March for Peace Floods Streets of Bogota
News from Colombia |
on: Wednesday, 10 April 2013
9th of April is a highly significant date in Colombian history, since on this day in 1948 the immensely popular Liberal leader Jorge Gaitan was assassinated in Bogota, sparking a ten year dirty war of vast proportions that morphed into today’s civil war.
On Tuesday April 9th took on yet more symbolic meaning when over a million Colombians marched in the capital Bogota in support of the peace talks between the government and FARC guerrillas that are now taking place in the Cuban capital, Havana.
The March for Peace for Peace with Social Justice was organised by social organisations and left-wing groups, with the Patriotic March alone mobilising some 150 thousand people from across every region of Colombia. According to Colombian analysts, the march has proved the Patriotic March movement to be an important political actor with substantial mobilisational capacity.
The leadership of the Patriotic March called the march a ‘demonstration of pluralism in support of peace’, and said that it was a message from the people of Colombia that they will not allow either the government of the guerrillas to halt the negotiations without achieving a stable and lasting peace settlement.
The march was the result of months of painstaking community level organisation by the Patriotic March and other groups, where the regional delegations were financed by the communities themselves. The march was backed by the Mayor of Bogota, Gustavo Pietro, as well as other political organisations. With such broad social support it became impossible for the government not to support the march, and on the 8th of April, in a speech in which he reiterated that there would be no ceasefire in the war, Santos called for all Colombians to support the campaign for peace, stating that he would carry out a march of his own from the Ministry of Defence to a nearby Memorial.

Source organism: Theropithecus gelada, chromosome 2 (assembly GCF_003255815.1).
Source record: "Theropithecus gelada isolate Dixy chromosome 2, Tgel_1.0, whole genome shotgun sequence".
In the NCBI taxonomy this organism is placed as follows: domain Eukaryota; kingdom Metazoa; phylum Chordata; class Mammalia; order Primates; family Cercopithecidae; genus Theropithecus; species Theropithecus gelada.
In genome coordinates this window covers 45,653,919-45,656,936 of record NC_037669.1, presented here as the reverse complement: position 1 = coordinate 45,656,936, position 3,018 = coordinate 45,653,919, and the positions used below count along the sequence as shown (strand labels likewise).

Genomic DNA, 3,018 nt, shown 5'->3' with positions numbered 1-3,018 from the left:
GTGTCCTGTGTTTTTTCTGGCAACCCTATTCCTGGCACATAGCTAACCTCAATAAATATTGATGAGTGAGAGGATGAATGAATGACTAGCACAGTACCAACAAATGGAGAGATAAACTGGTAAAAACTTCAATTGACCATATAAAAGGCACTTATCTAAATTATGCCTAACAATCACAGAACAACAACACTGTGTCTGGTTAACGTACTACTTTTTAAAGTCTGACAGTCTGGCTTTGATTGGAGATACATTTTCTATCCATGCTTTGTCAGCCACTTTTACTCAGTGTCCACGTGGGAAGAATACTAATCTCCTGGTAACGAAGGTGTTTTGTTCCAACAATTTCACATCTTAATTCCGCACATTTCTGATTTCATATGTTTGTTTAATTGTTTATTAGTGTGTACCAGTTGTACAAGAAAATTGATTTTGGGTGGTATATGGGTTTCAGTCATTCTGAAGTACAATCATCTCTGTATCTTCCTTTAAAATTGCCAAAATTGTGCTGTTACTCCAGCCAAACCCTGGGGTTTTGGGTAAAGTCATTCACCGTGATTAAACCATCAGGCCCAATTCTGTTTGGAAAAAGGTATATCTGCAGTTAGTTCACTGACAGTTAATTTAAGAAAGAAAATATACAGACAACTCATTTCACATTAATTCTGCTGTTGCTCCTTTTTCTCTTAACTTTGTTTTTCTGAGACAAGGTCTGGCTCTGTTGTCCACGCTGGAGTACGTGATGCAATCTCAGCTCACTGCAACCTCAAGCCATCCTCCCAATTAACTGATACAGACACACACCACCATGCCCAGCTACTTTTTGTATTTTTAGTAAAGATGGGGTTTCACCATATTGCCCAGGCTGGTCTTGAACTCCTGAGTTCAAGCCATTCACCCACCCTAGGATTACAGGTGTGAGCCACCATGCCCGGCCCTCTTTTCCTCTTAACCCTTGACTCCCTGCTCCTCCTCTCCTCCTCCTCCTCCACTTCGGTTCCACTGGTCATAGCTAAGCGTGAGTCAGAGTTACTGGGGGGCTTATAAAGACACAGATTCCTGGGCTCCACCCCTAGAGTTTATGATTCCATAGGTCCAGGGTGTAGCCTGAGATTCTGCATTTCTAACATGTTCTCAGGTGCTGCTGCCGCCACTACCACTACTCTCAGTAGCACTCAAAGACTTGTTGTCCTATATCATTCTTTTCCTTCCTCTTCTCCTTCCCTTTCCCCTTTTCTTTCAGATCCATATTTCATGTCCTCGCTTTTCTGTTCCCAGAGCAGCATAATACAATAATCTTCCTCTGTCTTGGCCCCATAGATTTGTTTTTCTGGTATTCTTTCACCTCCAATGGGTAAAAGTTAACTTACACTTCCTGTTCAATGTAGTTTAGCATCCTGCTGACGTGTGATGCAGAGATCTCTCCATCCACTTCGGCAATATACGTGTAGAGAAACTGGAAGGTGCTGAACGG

The march was also warmly greeted by the FARC whose statement called for ‘an end to this tragic night of violence’ and stated: ‘We long for a peace with democracy, participation, dignity, with national production, with land, culture, education, with equality. A peace that allows the men and women born in this country, and those yet to come, to achieve their full realisation.’
On the day of the demonstration vast columns of marchers converged on the city centre from parks and university campuses. Meanwhile in the centre President Santos, amid heavy security and followed by members of his government, pushed a wheelchair-bound soldier to the site of a tree planting ceremony. For nearly a million other Colombians the day was just beginning. Carrying banners representing their social organisations and political groups they walked through the streets unmolested by police. The result was the first peaceful demonstration in many years.
At the rally leading peace campaigner Piedad Cordoba, read an ardent ‘Second Prayer for Peace’, echoing a ‘Prayer for Peace’ read by Jorge Gaitan 65 years ago, in which she said ‘For 65 years we have been asking for peace, hoping for peace. Today we can no longer ask for it, nor beg for it, nor wait for it,’ Ms Cordoba said. She called for the country to recognise that while the military conflict had created many victims, the social and political conflict was also the root of much violence. Because of this, she demanded, peace needed to be accompanied by social, political and economic reforms to provide peace, justice and real democracy.